Alejandro Piad Morffis Profile picture
PhD student. Working on democratizing Machine Learning via @auto_goal. Tweets reflect only my own biases and opinions. También hablo Español. He/Him/Él.
#ReformTheNigeriaPolice 🇳🇬 Profile picture 1 added to My Authors
3 Feb
There seems to be a recent surge in the "HTML is/isn't a programming language" discussion.

While there are a lot of honest misconceptions and also outright bullshit, I still think if we allow for some nuance there is a meaningful discussion to have about it.

My two cents 👇
First, to be bluntly clear, if a person is using this argument to make a judgment of character, to imply that someone is lesser because of their knowledge (or lack of) about HTML or other skills of any nature, then that person is an asshole.

With that out the way...
Why is this discussion meaningful at all?

If you are newcomer to the dev world and you have some misconceptions about it, you can find yourself getting into compromises you're not yet ready for, or letting go options you could take.
Read 10 tweets
2 Feb
This is a Twitter series on #FoundationsOfML. Today, I want to talk about another fundamental question:

❓ What makes a metric useful for Machine Learning?

Let's take a look at some common evaluation metrics and their most important caveats... 👇🧵
Remember our purpose is to find some optimal program P for solving a task T, by maximizing a performance metric M using some experience E.

We've already discussed different modeling paradigms and different types of experiences.

👉 But arguably, the most difficult design decision in any ML process is which evaluation metric(s) to use.
Read 25 tweets
31 Jan
One of the very interesting questions that really got me thinking yesterday (they all did to an important degree) was from @Jeande_d regarding how to balance between learning foundational/transferable skills vs focusing on specific tools.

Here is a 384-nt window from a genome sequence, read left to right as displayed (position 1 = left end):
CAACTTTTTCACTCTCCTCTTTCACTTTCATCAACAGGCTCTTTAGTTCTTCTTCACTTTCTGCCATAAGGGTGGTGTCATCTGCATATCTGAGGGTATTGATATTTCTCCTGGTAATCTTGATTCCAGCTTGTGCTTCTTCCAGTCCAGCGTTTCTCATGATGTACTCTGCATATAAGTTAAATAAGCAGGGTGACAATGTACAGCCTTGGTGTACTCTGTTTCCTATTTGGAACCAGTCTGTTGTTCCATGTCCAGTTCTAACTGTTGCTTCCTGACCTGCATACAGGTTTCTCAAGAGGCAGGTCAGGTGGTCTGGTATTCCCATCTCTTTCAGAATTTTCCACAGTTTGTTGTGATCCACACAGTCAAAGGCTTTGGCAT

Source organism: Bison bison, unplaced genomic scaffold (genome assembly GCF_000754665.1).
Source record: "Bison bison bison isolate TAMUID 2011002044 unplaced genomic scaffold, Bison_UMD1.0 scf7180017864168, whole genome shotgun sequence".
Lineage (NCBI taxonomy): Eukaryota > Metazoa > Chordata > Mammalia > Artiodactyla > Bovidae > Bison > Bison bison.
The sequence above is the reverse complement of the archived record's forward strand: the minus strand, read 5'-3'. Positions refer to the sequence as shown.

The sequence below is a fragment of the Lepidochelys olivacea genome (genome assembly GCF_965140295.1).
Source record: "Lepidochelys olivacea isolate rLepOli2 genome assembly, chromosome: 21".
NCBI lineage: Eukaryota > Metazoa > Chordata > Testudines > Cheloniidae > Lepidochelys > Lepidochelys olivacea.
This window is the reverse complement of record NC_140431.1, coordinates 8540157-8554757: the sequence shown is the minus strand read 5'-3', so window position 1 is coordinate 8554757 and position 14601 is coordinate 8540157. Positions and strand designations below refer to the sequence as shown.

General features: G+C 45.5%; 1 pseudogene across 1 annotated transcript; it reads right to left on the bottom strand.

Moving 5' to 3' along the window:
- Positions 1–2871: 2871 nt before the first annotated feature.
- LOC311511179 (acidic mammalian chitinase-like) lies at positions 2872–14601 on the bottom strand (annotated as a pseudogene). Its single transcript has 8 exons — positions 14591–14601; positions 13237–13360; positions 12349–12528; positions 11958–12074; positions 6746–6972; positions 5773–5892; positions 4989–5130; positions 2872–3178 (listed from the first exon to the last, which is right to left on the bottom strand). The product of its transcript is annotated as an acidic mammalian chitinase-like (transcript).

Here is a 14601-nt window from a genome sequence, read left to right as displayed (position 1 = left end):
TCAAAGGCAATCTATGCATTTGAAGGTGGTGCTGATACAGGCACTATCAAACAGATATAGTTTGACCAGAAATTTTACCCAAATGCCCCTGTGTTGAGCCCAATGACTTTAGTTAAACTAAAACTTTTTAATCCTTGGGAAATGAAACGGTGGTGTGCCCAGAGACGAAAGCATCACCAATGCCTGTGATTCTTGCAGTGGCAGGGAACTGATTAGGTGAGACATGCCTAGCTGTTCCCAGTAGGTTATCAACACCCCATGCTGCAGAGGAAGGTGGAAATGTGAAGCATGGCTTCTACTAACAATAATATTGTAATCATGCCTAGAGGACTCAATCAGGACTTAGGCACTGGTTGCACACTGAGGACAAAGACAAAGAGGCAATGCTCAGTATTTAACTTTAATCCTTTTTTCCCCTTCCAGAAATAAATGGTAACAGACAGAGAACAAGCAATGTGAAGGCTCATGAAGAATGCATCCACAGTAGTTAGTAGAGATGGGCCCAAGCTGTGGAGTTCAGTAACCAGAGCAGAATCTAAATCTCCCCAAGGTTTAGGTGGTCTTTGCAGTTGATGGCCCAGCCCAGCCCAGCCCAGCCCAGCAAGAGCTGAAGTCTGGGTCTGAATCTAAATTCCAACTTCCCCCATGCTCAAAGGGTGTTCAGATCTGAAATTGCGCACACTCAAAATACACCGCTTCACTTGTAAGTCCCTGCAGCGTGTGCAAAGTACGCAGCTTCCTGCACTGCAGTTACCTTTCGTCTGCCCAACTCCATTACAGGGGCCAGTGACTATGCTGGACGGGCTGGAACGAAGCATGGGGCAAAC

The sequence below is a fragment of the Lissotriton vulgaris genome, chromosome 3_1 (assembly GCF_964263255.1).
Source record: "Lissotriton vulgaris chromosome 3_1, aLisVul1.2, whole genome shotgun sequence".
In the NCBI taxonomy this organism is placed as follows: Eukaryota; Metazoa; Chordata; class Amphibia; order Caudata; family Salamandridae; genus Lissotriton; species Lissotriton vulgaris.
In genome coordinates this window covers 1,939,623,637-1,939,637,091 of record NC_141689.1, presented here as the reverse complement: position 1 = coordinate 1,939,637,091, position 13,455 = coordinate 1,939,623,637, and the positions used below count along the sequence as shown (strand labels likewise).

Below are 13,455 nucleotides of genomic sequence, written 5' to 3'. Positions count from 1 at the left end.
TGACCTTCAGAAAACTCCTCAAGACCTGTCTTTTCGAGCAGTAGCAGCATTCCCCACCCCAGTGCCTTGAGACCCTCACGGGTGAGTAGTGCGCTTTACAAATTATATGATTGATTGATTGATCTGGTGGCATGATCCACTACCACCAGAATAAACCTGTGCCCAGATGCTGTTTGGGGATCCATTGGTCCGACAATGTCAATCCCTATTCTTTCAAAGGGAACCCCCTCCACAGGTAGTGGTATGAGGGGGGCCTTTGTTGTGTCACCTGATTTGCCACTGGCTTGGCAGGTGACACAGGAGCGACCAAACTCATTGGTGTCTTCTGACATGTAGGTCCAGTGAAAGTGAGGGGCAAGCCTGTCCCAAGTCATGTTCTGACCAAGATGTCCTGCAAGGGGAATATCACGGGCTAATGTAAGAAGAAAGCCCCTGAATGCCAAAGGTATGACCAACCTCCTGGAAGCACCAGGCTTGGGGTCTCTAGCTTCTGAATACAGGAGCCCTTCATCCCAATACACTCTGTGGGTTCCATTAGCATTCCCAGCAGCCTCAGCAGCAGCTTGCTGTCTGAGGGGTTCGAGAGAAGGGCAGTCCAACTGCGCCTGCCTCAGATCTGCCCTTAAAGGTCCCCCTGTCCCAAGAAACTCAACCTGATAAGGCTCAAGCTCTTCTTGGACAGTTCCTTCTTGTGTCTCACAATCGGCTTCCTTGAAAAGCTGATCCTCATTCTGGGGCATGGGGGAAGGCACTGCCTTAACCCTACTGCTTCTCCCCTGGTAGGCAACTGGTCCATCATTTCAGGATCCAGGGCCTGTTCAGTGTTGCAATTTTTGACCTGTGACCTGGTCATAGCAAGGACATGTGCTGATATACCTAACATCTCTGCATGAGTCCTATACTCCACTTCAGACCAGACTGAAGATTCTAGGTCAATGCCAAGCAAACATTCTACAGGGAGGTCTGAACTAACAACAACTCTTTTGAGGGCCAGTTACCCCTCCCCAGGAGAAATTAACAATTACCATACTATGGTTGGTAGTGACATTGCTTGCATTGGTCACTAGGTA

@Jeande_d My reasoning was that one should try hard not to learn too much of a tool, because any tool will eventually disappear. But tools are crucial to be productive, so one should still learn enough to really take advantage of the unique features of that tool.
@Jeande_d One way I think you can try to hit that sweet spot is practice some sort of dropout regularization on your common tool set.

In every new project, substitute one of your usual tools for some convenient alternative. It will make you a bit less productive, to be sure...
Read 5 tweets
13 Jan
This is a Twitter series on #FoundationsOfML.

❓ Today, I want to start discussing the different types of Machine Learning flavors we can find.

This is a very high-level overview. In later threads, we'll dive deeper into each paradigm... 👇🧵
Last time we talked about how Machine Learning works.

Basically, it's about having some source of experience E for solving a given task T, that allows us to find a program P which is (hopefully) optimal w.r.t. some metric M.

According to the nature of that experience, we can define different formulations, or flavors, of the learning process.

A useful distinction is whether we have an explicit goal or desired output, which gives rise to the definitions of 1️⃣ Supervised and 2️⃣ Unsupervised Learning 👇
Read 18 tweets
12 Jan
A big problem with social and political sciences is that they *look* so intuitive and approachable that literally everyone has an opinion.

If I say "this is how quantum entanglement works" almost no one will dare to reply.

But if I say "this is how content moderation works"...
And the thing is, there is huge amount of actual, solid science on almost any socially relevant topic, and most of us are as uninformed in that as we are on any dark corner of particle physics.

We just believe we can have an opinion, because the topic seems less objective.
So we are paying a huge disrespect to social scientists, who have to deal every day with the false notion that what they have been researching for years is something that anyone, thinking for maybe five minutes, can weigh in. This is of course nonsense.
Read 5 tweets
12 Jan
I'm starting a Twitter series on #FoundationsOfML. Today, I want to answer this simple question.

❓ What is Machine Learning?

This is my preferred way of explaining it... 👇🧵
Machine Learning is a computational approach to problem-solving with four key ingredients:

1️⃣ A task to solve T
2️⃣ A performance metric M
3️⃣ A computer program P
4️⃣ A source of experience E
You have a Machine Learning solution when: